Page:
She just laughed her famous Dolly little-girl giggle, all whipped cream and maraschino cherries. “No, silly. You know that you’re my steady. It’s just that Judy (Ogle, her assistant and friend) said that your photographer - now, what is her name? OK. Annie’s person told Judy that this Arnold Schwartzehoover is coming to my photo session tomorrow. My photo session. Mine. What do you know about this? Am I supposed to wear a jockstrap? Am I going to be photographed bench pressing 300 pounds?’ Her tone became a trifle frosty, definitely a chill in the air.

I scrambled to take cover. What the hell was Annie up to now? I had never seen a photographer who could put people through hoops the way Annie could. Working with her was always, always an adventure - one well worth the effort, for there was no better photographer working. Still - keeping up with her was an all-day job, and then some. You’d better pack two lunches if you so much as went out for coffee with Annie. Of course, Dolly didn’t know any of this. She was just now beginning to branch out, blossoming as a national and even universal commodity. In fact, she had been very wary of the whole RS thing, not at all sure what a rock ‘n’ roll magazine was going to do with - or to - her.

“Trust me, Dolly,” I said in my most convincing voice. “Whatever Annie is doing, she has only you in mind. Believe me,” I said, praying for belief.

“Well, we-yull. You sure, now?”

“Trust me, darlin’.”

“OK.” The purr returned to her voice. “But - one thing, mister. You’re going with me to my photo session. Deal?”

“Deal,” I said with relief. God only knew what was going to happen, but if I was there I could at least have some measure of control over whatever level of madness might obtain. I could always, as I once did, threaten to have Annie deported, or worse, if things got too out of hand. Besides, I would never pass up the chance to hang out with Dolly again.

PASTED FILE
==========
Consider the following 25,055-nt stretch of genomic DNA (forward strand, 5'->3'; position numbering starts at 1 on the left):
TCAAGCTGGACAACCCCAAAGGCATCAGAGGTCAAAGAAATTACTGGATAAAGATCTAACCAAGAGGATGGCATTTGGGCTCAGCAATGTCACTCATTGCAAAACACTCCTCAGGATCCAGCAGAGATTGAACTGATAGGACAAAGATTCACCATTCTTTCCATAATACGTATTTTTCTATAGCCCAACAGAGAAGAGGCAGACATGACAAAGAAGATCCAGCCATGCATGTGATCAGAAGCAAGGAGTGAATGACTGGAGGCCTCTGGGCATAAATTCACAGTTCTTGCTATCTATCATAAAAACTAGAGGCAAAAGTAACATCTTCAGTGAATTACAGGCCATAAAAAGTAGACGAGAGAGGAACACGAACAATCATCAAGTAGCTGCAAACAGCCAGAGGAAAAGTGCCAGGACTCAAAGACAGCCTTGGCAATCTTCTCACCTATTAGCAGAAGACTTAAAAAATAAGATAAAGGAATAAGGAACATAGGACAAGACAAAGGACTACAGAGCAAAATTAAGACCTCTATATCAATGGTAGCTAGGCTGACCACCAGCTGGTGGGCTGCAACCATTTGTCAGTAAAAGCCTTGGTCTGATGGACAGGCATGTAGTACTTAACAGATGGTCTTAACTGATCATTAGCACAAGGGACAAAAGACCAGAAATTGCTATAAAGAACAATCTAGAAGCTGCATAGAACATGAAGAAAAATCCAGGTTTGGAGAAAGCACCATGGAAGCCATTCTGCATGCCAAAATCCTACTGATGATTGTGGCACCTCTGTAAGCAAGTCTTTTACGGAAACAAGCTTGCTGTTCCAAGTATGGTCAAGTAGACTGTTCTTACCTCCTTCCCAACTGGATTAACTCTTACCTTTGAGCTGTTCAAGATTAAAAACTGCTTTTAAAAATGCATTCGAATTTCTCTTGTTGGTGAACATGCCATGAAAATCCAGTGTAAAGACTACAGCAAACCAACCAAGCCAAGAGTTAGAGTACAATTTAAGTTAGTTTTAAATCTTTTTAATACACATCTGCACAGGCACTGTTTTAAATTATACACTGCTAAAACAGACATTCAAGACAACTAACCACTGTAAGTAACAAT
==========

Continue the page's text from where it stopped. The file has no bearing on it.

I called a friend at RS who was always in the know and totally au courant with everything that was happening at the magazine. “Of course,” my friend told me. “Annie is just using Arnold as a prop. What did you think? No, don’t tell me. Look - beautiful, voluptuous woman, you put a hard muscleman next to her, great contrast, right? Great picture, right?” She laughed and hung up. Hmm.

All was harmony and light at the studio. Annie hugged Dolly like a long-lost cousin. Dust motes were dancing in the sunbeams radiating through the skylights. I heaved a sigh of relief. Arnold and entourage showed up. He was very charming to one and all, although I rather got the impression that he was not entirely sure just why he was there. Still, like a trouper he changed into his little bikini and began posing with Dolly.

Then something happened that I missed, as I sat in the background and sipped coffee. Dolly and Annie had their heads together and were giggling helplessly like schoolgirls. Arnold, in his little bikini, was retreating, a trifle red in the face.

Oh. I suddenly figured it out. Graphically. Arnold had been lifting Dolly for a shot. But he had sort of... become... aroused. And his modest tumescence had made two of the earthiest women I have ever met fall out in laughter. I never heard the last of that.

P.J. O’Rourke

Ah, “the story behind the...” This is the lifeblood, the inspiriting force, the anima brula of every drunken bore of a foreign correspondent. And I am one. The bombs burst louder with each telling. The bullets fly closer. The villains grow viler. The heroes gain such stature that they’re drafted by the NBA. The warm camaraderie among journalists becomes a boiling fondue pot of eternal brotherhood. And the local girls get so pretty it’s a wonder that Sports Illustrated hasn’t done swimsuit issues in Tbilisi and Kuwait.

Me telling you how it really was - that’s when I turn into a hell of a fellow with broad perspectives, brilliant foresight and a physical bravery I’d hardly dreamed of three drinks ago. Let me freshen this up and I’ll suddenly remember I could speak the native lingo. Once I get started on the story behind the story, why, I’ve had people leap off bar stools, knock me to the floor, pry open my jaws and jam in a whole bowlful of those salted Goldfish crackers, just to get me to shut up.